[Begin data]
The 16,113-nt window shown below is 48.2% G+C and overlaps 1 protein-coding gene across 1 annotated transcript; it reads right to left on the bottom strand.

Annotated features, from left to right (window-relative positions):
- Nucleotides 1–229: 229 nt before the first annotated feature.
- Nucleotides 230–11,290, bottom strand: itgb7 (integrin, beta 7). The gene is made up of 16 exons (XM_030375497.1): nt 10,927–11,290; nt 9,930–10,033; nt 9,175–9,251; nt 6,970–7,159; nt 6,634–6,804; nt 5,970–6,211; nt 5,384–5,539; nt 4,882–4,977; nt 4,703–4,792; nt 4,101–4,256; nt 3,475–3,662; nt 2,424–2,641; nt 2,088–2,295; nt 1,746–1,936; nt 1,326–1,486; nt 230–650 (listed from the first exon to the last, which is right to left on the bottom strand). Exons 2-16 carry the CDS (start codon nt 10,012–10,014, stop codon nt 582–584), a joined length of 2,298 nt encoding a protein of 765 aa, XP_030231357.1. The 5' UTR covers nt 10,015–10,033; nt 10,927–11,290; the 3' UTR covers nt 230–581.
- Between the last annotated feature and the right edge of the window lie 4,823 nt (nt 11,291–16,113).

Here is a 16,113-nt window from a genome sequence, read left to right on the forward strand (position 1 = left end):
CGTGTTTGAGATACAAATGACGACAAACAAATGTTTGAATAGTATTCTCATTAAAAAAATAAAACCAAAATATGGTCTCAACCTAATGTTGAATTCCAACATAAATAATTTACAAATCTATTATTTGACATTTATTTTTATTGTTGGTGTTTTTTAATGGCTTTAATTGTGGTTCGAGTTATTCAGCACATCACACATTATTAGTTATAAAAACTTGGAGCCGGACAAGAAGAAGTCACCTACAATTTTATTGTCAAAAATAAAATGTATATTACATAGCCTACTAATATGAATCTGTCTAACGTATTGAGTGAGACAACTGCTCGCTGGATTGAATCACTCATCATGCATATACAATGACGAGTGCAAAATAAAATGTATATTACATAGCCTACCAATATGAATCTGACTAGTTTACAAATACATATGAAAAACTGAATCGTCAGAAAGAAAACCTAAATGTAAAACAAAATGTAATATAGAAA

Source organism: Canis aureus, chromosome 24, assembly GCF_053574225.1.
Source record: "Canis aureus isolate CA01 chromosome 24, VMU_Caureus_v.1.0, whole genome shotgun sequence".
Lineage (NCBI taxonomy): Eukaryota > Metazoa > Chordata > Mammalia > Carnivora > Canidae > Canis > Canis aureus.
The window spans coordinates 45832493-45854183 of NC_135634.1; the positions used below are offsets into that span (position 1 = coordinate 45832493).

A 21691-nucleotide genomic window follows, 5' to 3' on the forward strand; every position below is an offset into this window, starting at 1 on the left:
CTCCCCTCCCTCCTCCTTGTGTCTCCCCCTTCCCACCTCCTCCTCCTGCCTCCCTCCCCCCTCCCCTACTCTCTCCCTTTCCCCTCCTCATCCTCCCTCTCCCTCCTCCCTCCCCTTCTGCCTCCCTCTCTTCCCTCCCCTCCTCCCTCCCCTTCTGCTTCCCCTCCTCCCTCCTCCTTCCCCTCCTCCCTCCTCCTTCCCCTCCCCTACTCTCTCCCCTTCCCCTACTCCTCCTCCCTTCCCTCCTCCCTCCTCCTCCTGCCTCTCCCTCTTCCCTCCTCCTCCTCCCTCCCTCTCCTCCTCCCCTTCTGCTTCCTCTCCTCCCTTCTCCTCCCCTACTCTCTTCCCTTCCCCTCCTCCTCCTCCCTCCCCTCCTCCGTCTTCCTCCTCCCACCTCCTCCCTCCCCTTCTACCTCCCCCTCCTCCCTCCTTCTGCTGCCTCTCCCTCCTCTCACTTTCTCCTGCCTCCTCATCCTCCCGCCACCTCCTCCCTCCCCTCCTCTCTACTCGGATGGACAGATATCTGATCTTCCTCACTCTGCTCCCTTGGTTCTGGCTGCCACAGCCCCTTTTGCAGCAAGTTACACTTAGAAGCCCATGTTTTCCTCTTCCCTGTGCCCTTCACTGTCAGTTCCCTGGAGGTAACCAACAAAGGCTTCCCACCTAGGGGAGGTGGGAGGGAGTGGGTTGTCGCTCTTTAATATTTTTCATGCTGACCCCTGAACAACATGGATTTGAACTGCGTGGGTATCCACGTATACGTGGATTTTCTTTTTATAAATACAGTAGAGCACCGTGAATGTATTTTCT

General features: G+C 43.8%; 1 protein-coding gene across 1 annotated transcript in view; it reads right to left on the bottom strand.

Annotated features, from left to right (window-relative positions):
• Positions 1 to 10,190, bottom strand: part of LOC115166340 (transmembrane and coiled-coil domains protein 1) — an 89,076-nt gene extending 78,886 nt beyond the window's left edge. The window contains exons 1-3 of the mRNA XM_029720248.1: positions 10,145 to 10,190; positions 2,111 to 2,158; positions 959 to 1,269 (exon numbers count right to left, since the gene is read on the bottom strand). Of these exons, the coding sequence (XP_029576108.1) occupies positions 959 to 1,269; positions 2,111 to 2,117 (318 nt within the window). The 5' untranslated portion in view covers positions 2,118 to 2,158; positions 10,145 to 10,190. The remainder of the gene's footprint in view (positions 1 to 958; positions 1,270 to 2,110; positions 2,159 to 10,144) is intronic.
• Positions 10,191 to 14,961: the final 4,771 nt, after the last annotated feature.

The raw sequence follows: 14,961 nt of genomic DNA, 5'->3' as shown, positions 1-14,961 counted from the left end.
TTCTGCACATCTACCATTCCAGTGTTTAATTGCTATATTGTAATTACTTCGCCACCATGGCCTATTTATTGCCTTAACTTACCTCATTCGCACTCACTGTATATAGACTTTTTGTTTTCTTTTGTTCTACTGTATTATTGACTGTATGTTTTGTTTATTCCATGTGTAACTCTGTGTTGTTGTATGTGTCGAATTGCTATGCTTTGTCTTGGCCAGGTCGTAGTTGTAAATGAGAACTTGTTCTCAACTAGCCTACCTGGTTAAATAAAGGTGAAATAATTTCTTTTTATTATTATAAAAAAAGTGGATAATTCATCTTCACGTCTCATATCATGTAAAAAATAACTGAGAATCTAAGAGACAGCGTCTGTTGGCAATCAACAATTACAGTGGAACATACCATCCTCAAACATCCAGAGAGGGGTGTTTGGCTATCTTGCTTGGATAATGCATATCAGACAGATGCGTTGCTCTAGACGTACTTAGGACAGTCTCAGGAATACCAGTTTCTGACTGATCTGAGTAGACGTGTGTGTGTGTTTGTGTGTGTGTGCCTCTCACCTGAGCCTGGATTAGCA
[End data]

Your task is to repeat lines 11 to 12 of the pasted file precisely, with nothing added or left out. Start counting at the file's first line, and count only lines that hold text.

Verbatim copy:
The window spans coordinates 45832493-45854183 of NC_135634.1; the positions used below are offsets into that span (position 1 = coordinate 45832493).

A 21691-nucleotide genomic window follows, 5' to 3' on the forward strand; every position below is an offset into this window, starting at 1 on the left: